But a federal solution--the Natural Disaster Protection Plan--has been working its way through Congress for nearly two years now. The plan proposes the establishment of a federal insurance pool that would spread the risk of all kinds of catastrophes (earthquakes, volcanic eruptions, hurricanes, tornadoes) nationwide and protect insurance companies from financial collapse in the event of a major disaster.
Quackenbush went to Washington to lobby on behalf of the plan the second week he was in office, Wiebe said, and it seems to be popular with nearly all sides in the insurance wrangling, with the notable exception of consumer groups, which fear that such a pool will really mean a taxpayer bailout of the insurance industry.
Philip Roberto, of the Prop. 103 Enforcement Committee, said his group opposes the federal plan. "The problem we have is that it would cap the insurance industry's losses but pay out all the claims to victims. In a sense, the federal government would be reinsuring the insurance industry. Under this plan, taxpayers would ultimately foot the bill in a major catastrophe," Roberto said.
Along with the opposition from consumer groups, the bill faces an uphill battle this year in a Congress concerned with budget cutting and convinced that states should deal with their own problems independently and not look to Washington for solutions. Even those optimistic that it will eventually pass concede that action is not likely before the end of this year.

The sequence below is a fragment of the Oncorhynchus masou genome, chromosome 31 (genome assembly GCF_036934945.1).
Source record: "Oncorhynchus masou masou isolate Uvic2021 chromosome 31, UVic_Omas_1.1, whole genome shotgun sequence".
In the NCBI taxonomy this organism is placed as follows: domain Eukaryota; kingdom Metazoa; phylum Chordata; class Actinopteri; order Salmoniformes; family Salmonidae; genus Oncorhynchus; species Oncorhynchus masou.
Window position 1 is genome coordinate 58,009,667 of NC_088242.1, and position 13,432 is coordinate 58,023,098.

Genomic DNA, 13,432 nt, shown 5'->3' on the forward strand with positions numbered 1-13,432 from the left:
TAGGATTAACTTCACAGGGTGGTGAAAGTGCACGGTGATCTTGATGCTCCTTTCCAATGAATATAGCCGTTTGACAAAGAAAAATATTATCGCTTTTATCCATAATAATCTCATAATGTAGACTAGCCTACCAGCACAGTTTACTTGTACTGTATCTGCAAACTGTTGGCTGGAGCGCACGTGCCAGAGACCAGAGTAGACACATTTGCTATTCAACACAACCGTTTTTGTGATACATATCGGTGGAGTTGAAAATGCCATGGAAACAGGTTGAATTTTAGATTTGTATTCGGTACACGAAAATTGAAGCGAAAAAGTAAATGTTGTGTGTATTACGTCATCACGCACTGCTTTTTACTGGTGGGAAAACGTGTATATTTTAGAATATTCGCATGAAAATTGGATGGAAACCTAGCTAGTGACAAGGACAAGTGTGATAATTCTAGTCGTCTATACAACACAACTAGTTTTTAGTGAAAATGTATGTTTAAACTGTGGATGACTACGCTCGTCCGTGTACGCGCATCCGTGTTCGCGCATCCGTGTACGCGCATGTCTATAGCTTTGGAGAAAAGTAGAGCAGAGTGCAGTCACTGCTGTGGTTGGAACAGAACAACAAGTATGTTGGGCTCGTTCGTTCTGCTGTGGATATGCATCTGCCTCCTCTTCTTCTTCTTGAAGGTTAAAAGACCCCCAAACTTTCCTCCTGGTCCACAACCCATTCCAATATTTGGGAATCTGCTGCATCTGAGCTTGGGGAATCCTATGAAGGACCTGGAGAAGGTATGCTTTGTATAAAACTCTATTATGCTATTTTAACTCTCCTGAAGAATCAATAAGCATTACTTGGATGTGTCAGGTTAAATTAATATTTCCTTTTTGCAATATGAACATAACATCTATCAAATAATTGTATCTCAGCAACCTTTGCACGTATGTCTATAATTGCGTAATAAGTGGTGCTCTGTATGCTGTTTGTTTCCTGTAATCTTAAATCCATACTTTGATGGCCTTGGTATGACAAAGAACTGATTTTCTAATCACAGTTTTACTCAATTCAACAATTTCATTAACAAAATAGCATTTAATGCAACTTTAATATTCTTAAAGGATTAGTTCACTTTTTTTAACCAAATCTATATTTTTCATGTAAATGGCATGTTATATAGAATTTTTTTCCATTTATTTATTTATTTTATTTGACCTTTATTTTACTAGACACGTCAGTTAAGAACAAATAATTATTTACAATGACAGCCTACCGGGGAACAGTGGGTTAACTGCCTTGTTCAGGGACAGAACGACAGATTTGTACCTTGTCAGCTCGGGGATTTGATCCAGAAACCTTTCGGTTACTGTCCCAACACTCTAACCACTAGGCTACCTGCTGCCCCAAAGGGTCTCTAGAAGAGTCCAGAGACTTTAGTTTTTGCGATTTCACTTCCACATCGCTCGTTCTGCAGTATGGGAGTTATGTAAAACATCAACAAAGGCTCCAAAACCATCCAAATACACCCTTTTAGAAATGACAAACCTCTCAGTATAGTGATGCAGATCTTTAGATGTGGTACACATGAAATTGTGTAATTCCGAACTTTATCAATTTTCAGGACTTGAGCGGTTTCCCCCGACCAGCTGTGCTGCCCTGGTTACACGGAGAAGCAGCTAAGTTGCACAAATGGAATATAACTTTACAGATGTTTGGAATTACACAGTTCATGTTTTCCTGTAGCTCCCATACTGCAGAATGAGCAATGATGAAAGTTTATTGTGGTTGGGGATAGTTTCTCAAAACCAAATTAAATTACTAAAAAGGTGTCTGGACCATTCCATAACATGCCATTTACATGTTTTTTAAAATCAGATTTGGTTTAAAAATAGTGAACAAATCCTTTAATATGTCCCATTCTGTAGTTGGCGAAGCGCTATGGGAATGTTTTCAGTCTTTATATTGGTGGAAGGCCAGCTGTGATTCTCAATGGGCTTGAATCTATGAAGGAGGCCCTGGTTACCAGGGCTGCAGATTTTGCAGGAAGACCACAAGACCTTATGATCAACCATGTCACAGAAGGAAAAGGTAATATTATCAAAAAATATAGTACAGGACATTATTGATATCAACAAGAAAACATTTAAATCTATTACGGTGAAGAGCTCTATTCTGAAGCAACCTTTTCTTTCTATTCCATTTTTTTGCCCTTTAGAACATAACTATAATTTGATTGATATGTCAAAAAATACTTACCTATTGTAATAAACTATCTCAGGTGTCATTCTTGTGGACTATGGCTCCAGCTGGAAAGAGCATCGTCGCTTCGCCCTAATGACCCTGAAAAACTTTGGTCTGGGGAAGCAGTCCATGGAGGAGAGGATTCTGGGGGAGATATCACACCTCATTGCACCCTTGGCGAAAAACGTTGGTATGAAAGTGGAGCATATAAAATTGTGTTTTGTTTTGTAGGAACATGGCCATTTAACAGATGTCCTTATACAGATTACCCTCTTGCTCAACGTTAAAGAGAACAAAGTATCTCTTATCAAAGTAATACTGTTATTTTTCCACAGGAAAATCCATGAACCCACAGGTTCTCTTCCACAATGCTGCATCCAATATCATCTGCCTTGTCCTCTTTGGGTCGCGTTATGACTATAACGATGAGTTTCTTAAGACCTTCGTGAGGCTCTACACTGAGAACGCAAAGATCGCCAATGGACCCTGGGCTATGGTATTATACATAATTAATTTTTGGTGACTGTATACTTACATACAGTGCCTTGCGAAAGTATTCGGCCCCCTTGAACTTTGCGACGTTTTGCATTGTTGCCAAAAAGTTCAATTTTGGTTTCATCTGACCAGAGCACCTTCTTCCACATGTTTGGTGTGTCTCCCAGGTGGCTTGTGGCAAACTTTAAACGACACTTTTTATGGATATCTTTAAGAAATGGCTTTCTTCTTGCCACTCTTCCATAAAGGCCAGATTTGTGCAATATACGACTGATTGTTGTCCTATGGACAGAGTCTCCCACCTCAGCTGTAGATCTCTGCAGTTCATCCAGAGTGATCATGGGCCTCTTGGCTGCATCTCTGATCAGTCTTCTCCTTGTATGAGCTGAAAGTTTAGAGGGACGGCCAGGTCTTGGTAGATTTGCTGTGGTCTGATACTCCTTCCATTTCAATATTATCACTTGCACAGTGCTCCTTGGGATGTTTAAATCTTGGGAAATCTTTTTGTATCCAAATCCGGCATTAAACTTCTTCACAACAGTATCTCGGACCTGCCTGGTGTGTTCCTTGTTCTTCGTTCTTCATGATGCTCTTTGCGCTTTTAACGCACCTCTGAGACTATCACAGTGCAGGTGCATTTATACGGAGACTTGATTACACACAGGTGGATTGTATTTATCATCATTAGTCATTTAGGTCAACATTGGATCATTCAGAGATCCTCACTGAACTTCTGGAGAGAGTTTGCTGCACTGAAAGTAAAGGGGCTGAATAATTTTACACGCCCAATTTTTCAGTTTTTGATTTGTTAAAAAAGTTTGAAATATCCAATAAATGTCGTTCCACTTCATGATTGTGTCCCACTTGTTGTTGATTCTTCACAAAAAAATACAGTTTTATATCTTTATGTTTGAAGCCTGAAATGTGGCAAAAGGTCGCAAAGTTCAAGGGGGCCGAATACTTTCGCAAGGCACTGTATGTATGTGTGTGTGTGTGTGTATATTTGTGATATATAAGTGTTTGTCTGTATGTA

The Banandos eventually solved their problem by turning to the agent they had had for many years before transferring to 20th Century a couple years ago to take advantage of lower rates.
"We had been with Farmers for many, many years and my husband knew the agent personally. Finally, he just went crawling back to them, begging them to take us back. Even then, the agent had to jump through several hoops to get the company to take us back, but at that point, we were grateful to get any insurance," she said.
The whole experience lasted at least three months, the Banandos said, and was a major hassle.
"I spent a lot of hours on the telephone playing phone tag with all these places that do not have anyone answering the telephone anymore. You call these places and leave your name and by the time they return the calls it's already a few days later," she said.
It was also frightening when she began worrying that the family would never find insurance, she said. "It was scary, knowing how much we need the insurance, and not finding anyone to take us."
Klein is a Monrovia free-lance writer.